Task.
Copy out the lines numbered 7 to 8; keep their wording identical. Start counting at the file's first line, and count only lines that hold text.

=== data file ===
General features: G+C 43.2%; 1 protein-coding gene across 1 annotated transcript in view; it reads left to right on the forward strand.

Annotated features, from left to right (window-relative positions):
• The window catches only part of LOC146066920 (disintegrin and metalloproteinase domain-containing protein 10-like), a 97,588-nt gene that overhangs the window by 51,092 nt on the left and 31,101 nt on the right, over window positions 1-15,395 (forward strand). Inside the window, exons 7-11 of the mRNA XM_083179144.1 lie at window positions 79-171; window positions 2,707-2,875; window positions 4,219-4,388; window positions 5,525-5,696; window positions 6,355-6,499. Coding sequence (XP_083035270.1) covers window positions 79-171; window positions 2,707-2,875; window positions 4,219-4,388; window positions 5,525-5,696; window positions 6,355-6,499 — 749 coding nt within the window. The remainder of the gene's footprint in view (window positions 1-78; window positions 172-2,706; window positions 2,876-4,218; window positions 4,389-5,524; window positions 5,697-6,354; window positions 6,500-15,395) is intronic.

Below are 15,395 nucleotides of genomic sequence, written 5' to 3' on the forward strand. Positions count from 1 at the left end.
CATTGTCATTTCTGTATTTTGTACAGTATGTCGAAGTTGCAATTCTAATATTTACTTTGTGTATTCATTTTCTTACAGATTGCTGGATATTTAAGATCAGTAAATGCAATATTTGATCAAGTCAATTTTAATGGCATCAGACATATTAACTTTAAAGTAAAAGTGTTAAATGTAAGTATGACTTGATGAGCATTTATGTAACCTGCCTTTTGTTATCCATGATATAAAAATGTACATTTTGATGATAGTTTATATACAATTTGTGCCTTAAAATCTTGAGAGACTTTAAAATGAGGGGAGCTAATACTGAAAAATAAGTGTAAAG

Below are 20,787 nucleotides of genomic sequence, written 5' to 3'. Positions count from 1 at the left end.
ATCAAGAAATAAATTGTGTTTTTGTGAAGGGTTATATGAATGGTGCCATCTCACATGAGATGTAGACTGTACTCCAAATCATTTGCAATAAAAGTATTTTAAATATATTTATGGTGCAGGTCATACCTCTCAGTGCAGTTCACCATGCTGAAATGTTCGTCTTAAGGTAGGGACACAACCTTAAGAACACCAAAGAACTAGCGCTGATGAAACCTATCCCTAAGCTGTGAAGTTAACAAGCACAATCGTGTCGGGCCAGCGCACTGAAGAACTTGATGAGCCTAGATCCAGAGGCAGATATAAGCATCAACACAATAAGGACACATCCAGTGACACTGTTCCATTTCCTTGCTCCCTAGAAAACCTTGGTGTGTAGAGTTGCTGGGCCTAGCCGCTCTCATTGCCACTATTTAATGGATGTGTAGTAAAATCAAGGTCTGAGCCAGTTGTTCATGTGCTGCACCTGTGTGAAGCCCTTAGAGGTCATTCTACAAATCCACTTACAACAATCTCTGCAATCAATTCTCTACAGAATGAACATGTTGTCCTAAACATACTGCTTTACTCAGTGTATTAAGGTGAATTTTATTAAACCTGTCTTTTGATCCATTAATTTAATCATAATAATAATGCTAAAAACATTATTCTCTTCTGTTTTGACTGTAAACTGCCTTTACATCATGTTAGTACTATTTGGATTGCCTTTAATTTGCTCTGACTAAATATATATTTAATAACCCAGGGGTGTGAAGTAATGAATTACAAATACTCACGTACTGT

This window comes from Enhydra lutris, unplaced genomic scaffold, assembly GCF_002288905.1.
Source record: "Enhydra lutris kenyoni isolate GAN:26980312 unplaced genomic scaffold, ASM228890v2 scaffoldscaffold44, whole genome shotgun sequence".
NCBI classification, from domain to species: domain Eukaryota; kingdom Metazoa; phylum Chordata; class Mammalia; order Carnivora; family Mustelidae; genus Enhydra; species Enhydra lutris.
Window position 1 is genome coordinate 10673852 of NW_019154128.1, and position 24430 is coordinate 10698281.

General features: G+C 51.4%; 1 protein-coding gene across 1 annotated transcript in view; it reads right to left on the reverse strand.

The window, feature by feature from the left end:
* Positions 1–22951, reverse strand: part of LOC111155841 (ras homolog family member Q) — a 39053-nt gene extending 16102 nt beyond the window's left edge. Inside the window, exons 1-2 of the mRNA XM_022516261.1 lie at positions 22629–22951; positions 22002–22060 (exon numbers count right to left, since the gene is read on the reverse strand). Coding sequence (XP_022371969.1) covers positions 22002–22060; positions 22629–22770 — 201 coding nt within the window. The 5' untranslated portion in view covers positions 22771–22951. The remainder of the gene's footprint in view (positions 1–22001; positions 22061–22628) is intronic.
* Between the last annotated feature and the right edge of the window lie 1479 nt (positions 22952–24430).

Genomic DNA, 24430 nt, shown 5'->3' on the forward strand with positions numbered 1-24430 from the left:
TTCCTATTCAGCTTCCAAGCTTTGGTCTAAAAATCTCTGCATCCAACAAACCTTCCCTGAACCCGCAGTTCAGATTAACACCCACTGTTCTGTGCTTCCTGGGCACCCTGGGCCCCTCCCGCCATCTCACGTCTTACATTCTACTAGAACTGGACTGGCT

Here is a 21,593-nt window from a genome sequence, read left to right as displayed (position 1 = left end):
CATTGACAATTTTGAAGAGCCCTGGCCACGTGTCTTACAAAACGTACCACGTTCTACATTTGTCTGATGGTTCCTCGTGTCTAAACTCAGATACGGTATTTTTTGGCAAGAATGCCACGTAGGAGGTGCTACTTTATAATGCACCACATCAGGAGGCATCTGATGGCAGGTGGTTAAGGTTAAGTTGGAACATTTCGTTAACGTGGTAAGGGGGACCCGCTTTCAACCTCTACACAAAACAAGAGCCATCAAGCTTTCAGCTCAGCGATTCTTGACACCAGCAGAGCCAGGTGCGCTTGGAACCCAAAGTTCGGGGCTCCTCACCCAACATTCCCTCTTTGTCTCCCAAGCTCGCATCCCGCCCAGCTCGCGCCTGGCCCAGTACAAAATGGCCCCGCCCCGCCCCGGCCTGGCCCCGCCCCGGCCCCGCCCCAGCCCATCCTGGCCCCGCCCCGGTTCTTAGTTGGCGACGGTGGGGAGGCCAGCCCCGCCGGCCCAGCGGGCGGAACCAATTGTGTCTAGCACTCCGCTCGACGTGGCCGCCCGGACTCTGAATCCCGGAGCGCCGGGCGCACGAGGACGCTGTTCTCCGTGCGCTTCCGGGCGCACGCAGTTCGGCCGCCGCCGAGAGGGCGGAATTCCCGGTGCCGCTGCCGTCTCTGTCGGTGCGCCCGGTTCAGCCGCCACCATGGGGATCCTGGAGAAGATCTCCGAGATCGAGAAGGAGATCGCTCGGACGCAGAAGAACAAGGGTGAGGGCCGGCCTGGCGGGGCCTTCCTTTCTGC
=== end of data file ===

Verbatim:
ATCAAGAAATAAATTGTGTTTTTGTGAAGGGTTATATGAATGGTGCCATCTCACATGAGATGTAGACTGTACTCCAAATCATTTGCAATAAAAGTATTTTAAATATATTTATGGTGCAGGTCATACCTCTCAGTGCAGTTCACCATGCTGAAATGTTCGTCTTAAGGTAGGGACACAACCTTAAGAACACCAAAGAACTAGCGCTGATGAAACCTATCCCTAAGCTGTGAAGTTAACAAGCACAATCGTGTCGGGCCAGCGCACTGAAGAACTTGATGAGCCTAGATCCAGAGGCAGATATAAGCATCAACACAATAAGGACACATCCAGTGACACTGTTCCATTTCCTTGCTCCCTAGAAAACCTTGGTGTGTAGAGTTGCTGGGCCTAGCCGCTCTCATTGCCACTATTTAATGGATGTGTAGTAAAATCAAGGTCTGAGCCAGTTGTTCATGTGCTGCACCTGTGTGAAGCCCTTAGAGGTCATTCTACAAATCCACTTACAACAATCTCTGCAATCAATTCTCTACAGAATGAACATGTTGTCCTAAACATACTGCTTTACTCAGTGTATTAAGGTGAATTTTATTAAACCTGTCTTTTGATCCATTAATTTAATCATAATAATAATGCTAAAAACATTATTCTCTTCTGTTTTGACTGTAAACTGCCTTTACATCATGTTAGTACTATTTGGATTGCCTTTAATTTGCTCTGACTAAATATATATTTAATAACCCAGGGGTGTGAAGTAATGAATTACAAATACTCACGTACTGT

This window comes from Enhydra lutris, unplaced genomic scaffold, assembly GCF_002288905.1.